Substances & Homeopatic Remedies

Solanum tuberosum aegrotans

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This new book by Francis Treuherz (an inspired historian and homeopath who practices in London, and was, for seven years, the editor of The Homoeopath) is a very readable, informative, and sympathetic account. Its subject is the Irish potato famine of the 1840s-a period of destitution, starvation, and illness brought on by the failure of the potato crop because of blight.
It appears, from reading of the provings of Sol-t-ae that many of its symptoms are similar to symptoms of illness that appeared in the Irish people during the famine. Many famine-related factors contributed to these illnesses; it was not necessarily frank poisoning by toxins from potato blight. Solanum tuberosum aegrotans was not necessarily a remedy known or used in Ireland during the time of the famine (the proving was performed by Mure a few years later) -but it is, perhaps, a remedy that holds a picture of the suffering of the time.
Following the biographical chapter are 30 pages of narrative by Dr. Kidd, and a talk he subsequently gave to the British Homeopathic Society.
"For months previously I had read, in common with everybody else, the sickening details of the sufferings of these poor people in the English and Irish journals. I had read them until the whole thing seemed a mass of exaggeration, drawing the crowding horrors of all other centuries into one hapless period and locality. Even, however, with all this, and the glimpses of misery I had caught since my arrival in Cork, I was totally unprepared for the ghastly sights which encountered us at every step.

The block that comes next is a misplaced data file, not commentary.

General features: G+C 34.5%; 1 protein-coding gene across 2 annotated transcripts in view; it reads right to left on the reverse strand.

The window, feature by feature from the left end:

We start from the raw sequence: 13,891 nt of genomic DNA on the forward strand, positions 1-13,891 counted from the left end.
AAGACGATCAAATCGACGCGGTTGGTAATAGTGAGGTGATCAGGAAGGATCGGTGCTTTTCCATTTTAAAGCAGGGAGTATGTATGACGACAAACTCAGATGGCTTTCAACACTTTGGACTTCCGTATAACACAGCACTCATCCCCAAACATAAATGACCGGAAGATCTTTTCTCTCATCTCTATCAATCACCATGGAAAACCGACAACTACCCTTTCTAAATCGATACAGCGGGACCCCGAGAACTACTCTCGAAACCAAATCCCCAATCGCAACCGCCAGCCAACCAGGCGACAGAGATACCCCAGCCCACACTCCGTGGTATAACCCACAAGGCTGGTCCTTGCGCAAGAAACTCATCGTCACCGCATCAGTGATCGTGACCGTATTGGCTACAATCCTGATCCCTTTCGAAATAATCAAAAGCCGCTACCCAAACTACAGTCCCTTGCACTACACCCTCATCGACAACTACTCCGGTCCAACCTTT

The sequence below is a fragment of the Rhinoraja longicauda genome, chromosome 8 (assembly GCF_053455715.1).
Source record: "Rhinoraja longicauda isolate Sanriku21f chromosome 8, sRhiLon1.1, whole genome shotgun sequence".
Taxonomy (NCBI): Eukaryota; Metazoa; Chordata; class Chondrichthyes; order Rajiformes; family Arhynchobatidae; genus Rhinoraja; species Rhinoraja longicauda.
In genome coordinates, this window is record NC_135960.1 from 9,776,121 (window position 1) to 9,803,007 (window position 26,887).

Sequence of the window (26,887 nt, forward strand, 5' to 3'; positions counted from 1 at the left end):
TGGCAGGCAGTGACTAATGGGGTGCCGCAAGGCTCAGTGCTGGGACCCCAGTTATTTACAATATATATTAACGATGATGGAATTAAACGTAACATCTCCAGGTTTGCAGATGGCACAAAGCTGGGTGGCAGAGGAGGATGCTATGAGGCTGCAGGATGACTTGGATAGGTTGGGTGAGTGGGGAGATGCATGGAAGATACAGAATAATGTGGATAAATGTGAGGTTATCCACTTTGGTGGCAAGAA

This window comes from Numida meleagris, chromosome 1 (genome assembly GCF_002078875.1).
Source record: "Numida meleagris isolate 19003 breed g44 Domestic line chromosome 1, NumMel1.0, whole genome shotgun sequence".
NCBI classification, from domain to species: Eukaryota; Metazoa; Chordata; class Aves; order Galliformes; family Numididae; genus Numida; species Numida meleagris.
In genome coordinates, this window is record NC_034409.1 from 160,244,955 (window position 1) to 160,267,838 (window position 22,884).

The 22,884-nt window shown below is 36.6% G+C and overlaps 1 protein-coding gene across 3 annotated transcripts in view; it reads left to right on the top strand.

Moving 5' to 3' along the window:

In a very short time I saw hundreds of cases of fever and dysentery lying in the most helpless and destitute condition. In many of the wretched huts, every inmate lay abandoned to their fate. Fever and dysentery side by side on the same scanty pile of decomposing straw, or on the cold earthen floor, without food or drink... [The greater part of my] time was spent in the most intimate contact with fever and dysentery, being frequently obliged to remain nearly half an hour in one single hovel, crowded with poor sufferers, till human nature could hold out no longer, and an instinctive and almost convulsive effort would cause me to escape from the close atmosphere of peat-smoke and fever-miasm to the open air."
by Francis Treuherz, FSHom)